Because magnesium seems to be helpful for muscle cramps, it is also often recommended for period-related cramps. It works by relaxing smooth muscles in the uterus and decreasing prostaglandins (molecules that create premenstrual discomfort).
Since magnesium has calming effects on the nervous system, it may normalize the actions of hormones involved in the menstrual cycle. This can make it helpful for PMS discomfort and mood changes that come with your cycle, especially when combined with vitamin B6 (250 mg magnesium + 40 mg B6).
When taken daily, it can prevent painful periods. Results can emerge after two cycles, especially with consistent supplementation.
Magnesium seems to be helpful in easing the menopausal transition, and with hot flashes, mood changes, and sleep disturbances.
Many women struggle with blood sugar control, cholesterol, and mineral regulation due to hormone fluctuations during menopause. Magnesium deficiency can make all of these worse. These could have consequences on health. For example, women with higher magnesium intake have stronger bones, slower age-related bone density decline, and healthier bone turnover
Menopausal symptoms are complex and can be influenced by many different things. This can impact how your body responds to magnesium supplementation. For some women, benefits can be seen quickly (in as little as 30 days). For others, it may take longer.
One of the most studied uses of magnesium is for constipation. The most common type used for constipation is magnesium oxide.
Magnesium oxide can make you go in as little as 1-6 hours. It works by drawing water into the intestines, which can soften the stool and promote bowel movements
How effective magnesium is for constipation can vary. It can depend on baseline magnesium levels, the severity of constipation, and other diet or lifestyle factors that may contribute. Magnesium generally has milder effects compared to other laxatives, which makes it a good initial choice
Muscle Health And Exercise Recovery
Magnesium supplementation is often considered helpful for muscle health and recovery. Because so many biological processes rely on magnesium, hard exercise can deplete stores more quickly. Deficiency could potentially impact your muscle and exercise recovery after strenuous activity.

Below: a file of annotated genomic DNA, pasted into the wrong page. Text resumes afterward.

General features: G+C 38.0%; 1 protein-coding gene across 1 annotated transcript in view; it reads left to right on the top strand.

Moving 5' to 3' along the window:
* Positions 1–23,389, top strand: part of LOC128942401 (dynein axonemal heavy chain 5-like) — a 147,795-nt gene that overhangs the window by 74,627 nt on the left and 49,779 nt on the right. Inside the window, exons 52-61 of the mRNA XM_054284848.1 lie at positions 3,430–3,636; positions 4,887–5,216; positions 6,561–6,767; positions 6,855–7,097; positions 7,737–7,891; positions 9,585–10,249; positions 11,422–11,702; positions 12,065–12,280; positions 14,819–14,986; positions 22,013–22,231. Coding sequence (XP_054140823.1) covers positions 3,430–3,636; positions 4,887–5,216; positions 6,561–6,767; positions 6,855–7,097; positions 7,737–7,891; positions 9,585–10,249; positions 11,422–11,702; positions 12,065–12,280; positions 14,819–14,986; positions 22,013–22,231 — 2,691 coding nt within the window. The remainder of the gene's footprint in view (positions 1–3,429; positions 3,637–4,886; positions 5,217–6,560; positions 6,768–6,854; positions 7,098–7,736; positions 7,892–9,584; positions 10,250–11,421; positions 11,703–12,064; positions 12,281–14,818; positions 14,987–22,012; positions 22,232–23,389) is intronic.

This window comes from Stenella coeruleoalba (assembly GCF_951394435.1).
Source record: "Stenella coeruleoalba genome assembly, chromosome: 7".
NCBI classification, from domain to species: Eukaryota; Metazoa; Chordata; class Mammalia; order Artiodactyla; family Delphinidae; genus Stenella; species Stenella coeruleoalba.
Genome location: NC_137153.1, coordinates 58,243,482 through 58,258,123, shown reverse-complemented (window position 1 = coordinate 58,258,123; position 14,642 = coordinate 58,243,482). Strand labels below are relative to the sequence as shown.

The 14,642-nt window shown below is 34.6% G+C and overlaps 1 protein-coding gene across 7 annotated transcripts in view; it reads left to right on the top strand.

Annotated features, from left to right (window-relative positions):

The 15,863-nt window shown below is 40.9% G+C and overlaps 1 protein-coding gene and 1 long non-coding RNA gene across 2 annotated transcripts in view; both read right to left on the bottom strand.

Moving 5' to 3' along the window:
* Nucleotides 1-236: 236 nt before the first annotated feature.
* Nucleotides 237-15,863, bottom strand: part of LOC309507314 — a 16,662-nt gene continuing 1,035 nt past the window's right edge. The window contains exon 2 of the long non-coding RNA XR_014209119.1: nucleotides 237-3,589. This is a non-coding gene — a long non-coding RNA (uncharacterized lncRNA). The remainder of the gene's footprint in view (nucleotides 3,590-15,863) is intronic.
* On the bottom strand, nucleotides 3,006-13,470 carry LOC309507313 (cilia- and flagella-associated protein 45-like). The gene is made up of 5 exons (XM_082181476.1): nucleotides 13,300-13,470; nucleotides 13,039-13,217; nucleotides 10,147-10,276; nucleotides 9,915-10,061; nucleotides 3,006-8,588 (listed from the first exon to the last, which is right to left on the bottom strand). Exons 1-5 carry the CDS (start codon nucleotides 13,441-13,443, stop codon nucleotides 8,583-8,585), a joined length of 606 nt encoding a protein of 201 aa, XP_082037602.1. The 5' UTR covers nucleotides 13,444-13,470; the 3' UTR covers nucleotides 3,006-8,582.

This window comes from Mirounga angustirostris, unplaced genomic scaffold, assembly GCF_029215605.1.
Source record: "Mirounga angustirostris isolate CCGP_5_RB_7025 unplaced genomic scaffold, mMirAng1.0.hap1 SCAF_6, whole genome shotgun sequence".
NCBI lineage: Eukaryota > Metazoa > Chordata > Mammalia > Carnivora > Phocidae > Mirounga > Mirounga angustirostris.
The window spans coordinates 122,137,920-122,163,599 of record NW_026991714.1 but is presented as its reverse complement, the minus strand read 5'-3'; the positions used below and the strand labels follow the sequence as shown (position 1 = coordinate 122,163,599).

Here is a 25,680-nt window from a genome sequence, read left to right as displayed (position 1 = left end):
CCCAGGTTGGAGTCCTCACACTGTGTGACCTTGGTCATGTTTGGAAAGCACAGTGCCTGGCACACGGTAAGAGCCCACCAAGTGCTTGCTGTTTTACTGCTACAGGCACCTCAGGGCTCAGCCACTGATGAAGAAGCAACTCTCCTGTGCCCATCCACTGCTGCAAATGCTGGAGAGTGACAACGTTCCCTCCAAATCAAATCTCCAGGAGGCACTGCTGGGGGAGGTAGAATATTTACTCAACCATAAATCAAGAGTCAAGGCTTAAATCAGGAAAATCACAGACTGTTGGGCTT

Magnesium plays an important role in muscle function. It promotes muscle relaxation, energy production, and protein synthesis needed for muscle repair and recovery. Depending on your current magnesium levels, the intensity and frequency of exercise, and your health or recovery goals, magnesium may be a helpful tool.
It can take 4 weeks of consistent magnesium supplementation to see benefits for muscle health and recovery. Rest, proper nutrition, hydration, and a well-rounded exercise routine are also important.
Weight Loss And Metabolic Health
Magnesium has been explored for potential effects on metabolic health, including weight loss. This is because magnesium plays a role in metabolism, including energy production and glucose balance.
Magnesium status does seem to be protective for metabolic health, especially long term. So, correcting any magnesium deficiency can have an impact.
Supplementation can improve magnesium status, occurring as quickly as 30 days. However, the most benefits seem to occur at least 3 months following supplementation. If you are deficient, you may notice more drastic changes in metabolic health. However, if your levels are sufficient, you may notice little difference with supplementation.
Many factors can affect how your individual body responds to magnesium supplementation. In certain metabolic conditions, magnesium can be depleted more easily than in those with good metabolic health.
Magnesium is a commonly-deficient nutrient as our food chain is low in magnesium. Therefore, most people will experience improved health and wellbeing by introducing a magnesium supplement.
Since it’s an essential nutrient, you should take it on a regular basis. You may observe some health benefits immediately, while other benefits take longer to kick in. These effects are generally individual. Many magnesium clinical trials rely on less-absorbed forms such as magnesium oxide and chloride. Whereas, full-spectrum well-absorbed magnesium formulas like Magnesium Breakthrough may deliver faster and stronger benefits.
While magnesium is beneficial for nearly all aspects of health, it’s not a magic pill. Therefore, it’s best to incorporate other health habits to achieve your health goals and work with your doctor to address any medical conditions.